Will Argentina Stay The Course?

Ricardo Matarese spent his youth hoisting cargo in the steamy port of Buenos Aires and saved enough to open a small coal-exporting business. But when hyperinflation and devaluations hit in 1991, he lost everything except his house and two cars. He's back working at the docks now and moonlighting as a taxi driver. "I've come down a few notches in the world," says Matarese, 49, shrugging his shoulders. But now that inflation is under control, he can buy an airline ticket on credit and take a vacation. "I'd never give up this

economic stability," he adds.

Like many Argentines these days, Matarese is still savoring the fact that prices don't rise daily. But

31/2 years into a stabilization program that turned Argentina around, he also shares with others a nagging feeling that this is as good as it's going to get.

Thus begins the second, more difficult stage of Argentina's economic revolution: persuading an uneasy electorate to keep faith in the long-term payoff of market reforms. It comes just as campaigning begins for the May, 1995, presidential elections. President Carlos S. Menem, the charismatic leader who has led the dismantling of the statist economy, will be facing disquiet over rising unemployment and lagging growth in the provinces. "The social costs of the economic transformation have been very harsh," says economist Miguel Angel Broda.

Argentina's economic policy has been a remarkable success (table). Economy Minister Domingo F. Cavallo has privatized dozens of state-run companies, from telephones to the national oil company. He turned a 5% budget deficit into a surplus. Argentina's manufacturing base was restructured, prompting a 42% jump in productivity. The economy has grown 30% in just three years, faster than any other Latin American nation. And inflation remains low, at 4% this year.

PESO PRESSURES. But the restructuring has hurt, too. Unemployment has doubled, to nearly 11%, affecting mostly the middle class. Industrial exports were up 39% in the first four months of the year, but imports are surging even faster, and the trade deficit is expected to exceed $5 billion this year. That will put pressure on the peso, considered sharply overvalued because of the 56% inflation since the peso was set by law at parity with the dollar in 1991. And public spending has expanded 60% since then, threatening to erode the budget surplus.

Argentina is still better off than many neighbors: Per capita income of $8,100 is the highest in Latin America, and foreign-capital inflows totaled $35 billion in the past 31/2 years. Its well-educated workforce attracts foreign investors who want a manufacturing base to serve the 200 million consumers in the Mercosur free-trade zone, including Argentina, Brazil, Uruguay, and Paraguay.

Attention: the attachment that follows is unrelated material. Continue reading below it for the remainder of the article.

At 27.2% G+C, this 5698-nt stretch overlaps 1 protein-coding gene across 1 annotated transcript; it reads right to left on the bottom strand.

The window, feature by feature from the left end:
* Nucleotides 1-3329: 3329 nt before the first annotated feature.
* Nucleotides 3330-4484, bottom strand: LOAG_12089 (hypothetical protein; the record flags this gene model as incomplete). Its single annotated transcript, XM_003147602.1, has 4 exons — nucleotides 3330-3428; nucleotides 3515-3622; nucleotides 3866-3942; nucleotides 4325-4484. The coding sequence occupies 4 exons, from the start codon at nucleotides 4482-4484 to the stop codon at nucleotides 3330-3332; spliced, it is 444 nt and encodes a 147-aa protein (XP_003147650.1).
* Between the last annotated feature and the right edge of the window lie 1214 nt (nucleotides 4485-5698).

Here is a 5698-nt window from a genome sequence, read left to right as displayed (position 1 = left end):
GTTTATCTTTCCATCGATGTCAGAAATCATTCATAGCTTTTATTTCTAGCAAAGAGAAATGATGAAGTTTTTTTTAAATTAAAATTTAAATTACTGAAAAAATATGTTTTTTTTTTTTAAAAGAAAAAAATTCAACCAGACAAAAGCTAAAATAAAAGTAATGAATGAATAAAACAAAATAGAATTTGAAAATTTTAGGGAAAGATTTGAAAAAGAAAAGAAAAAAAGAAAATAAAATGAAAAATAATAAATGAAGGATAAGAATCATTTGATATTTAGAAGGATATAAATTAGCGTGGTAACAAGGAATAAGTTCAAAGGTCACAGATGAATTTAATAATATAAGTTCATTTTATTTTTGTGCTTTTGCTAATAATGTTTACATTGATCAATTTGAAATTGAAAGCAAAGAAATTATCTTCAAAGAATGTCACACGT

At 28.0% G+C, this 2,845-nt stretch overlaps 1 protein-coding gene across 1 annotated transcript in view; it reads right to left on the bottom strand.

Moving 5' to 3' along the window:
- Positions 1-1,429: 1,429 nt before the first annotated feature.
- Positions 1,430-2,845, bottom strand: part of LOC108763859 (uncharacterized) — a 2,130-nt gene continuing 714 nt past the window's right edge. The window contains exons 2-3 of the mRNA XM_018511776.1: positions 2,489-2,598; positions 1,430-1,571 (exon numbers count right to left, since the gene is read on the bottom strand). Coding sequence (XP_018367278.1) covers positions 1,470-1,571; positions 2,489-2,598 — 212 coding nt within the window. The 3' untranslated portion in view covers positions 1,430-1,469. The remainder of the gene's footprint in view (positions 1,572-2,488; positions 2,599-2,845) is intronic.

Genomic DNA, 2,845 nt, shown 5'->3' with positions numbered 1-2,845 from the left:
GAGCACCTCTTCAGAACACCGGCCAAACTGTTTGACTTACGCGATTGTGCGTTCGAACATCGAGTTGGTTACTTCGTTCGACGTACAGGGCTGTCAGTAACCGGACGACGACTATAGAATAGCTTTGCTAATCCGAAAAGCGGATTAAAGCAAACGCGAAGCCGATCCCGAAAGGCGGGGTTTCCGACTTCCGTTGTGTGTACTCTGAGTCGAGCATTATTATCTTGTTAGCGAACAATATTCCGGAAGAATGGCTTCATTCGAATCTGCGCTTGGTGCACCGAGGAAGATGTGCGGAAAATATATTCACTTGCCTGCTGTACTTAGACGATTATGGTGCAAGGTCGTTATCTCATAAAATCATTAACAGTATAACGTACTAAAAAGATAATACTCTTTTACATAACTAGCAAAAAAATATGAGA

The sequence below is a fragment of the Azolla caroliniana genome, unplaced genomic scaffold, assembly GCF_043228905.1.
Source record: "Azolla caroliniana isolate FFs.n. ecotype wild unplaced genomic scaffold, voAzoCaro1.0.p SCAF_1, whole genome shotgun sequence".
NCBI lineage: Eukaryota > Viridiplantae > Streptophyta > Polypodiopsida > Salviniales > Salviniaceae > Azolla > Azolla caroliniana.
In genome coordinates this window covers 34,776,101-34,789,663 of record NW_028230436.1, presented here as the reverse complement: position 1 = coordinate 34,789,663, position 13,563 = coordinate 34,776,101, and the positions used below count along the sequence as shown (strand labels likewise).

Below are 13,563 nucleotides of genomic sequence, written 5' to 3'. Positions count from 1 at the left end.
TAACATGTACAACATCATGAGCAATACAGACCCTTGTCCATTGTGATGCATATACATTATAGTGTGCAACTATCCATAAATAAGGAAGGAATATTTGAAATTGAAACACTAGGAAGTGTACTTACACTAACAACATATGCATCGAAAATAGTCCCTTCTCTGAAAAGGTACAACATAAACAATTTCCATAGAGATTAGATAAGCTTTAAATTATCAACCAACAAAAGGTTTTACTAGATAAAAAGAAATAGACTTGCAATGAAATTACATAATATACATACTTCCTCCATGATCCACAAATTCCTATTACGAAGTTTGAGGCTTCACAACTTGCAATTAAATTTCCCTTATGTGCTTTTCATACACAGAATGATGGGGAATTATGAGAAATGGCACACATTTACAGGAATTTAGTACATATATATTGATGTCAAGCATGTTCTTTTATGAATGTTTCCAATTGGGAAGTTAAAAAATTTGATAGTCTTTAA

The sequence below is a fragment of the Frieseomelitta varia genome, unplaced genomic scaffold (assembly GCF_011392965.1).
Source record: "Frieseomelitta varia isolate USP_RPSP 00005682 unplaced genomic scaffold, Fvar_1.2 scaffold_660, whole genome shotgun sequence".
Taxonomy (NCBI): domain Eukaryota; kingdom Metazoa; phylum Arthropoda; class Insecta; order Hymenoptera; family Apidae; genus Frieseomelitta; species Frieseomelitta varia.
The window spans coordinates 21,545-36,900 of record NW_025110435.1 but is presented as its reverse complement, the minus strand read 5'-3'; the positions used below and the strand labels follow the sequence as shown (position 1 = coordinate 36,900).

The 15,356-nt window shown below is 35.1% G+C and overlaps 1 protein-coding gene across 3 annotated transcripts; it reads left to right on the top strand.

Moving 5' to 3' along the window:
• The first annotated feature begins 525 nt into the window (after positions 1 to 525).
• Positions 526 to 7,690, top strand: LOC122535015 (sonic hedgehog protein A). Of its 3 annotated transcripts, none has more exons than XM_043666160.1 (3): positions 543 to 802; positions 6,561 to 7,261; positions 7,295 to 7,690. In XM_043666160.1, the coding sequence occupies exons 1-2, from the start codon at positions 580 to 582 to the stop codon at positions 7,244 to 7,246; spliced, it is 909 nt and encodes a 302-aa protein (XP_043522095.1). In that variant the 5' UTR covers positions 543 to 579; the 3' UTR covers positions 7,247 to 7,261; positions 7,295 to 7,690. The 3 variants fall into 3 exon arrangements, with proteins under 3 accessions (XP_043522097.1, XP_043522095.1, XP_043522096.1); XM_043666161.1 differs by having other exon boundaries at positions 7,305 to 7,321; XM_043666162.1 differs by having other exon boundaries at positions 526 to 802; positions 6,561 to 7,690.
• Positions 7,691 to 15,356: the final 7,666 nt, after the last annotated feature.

General Motors Corp., which fled Argentina's economic chaos in 1978, has now returned to open a new, $100 million factory in Cordoba province which will produce 25,000 pickup trucks a year for domestic sale and duty-free export to Brazil. Argentine automobile and truck sales have jumped fivefold, from about 90,000 vehicles in 1990 to an estimated 450,000 this year. GM director Leo Kunigk says he won flexible workplace rules from the auto workers union that would have been unimaginable a few years ago. "Mentalities have changed incredibly," Kunigk says. "Before this surge of modernization, it would have been much more difficult to set up shop here."

Most analysts believe that Argentina's future is bright--if officials stick to tight fiscal policies. But it will be difficult to keep spending under control in an election year, especially in the 23 provinces, where bloated public payrolls contrast sharply with the federal government's cost-cutting. Still, Cavallo vows he won't bust the budget. "We've carried out the huge task of controlling expenditures and reforming the state to permanently eliminate many expenses," he told BUSINESS WEEK (box).

GROWING CONCERN. President Menem, while still popular, is slipping in early opinion polling. A big thorn in his side will be upstart candidate Carlos "Chacho" Alvarez, a dissident Peronist congressman. Alvarez vows to investigate alleged corruption in the Menem administration. And he blasts Menem for failing to offer job retraining and industrial reconversion loans. But Alvarez doesn't question most of Menem's economic policies.

To stave off challengers, Menem will have to address growing social concerns. In a late September speech in New York, Menem vowed to make progress "on the two scourges--unemployment and poverty." He'll need some quick results, especially in the provinces. Warns Francisco Macri, president of Sevel Argentina, one of the country's top industrial groups: "If there is much delay in solving the problems, we could see some unrest." Demonstrations in front of the Casa Rosada, the presidential palace, are frequent, including retirees protesting their skimpy government pensions.

Overall, most Argentines believe the country is finally stable. That confidence is reversing a decades-long brain drain. At YPF, the privatized oil company, President Jose A. Estenssoro has lured home 20 Argentines who fled overseas during the 1970s and 1980s. "They wouldn't have come back to work at the old YPF," says Estenssoro, "but now we can offer them a challenging future at a well-run, private company." The challenge facing Menem--or the next President--is to convince all Argentines that they have an equally bright future.


PRODUCTIVITY is up 42% over three and a half years

PRIVATIZATION has netted $24.2

billion in cash and retired debt

INFLATION has been slashed from 2,300% a year to just 4%


UNEMPLOYMENT is climbing fast, now stands at 10.8%

THE TRADE DEFICIT is rising, totaling $6 billion this year


spending has erased budget surplus


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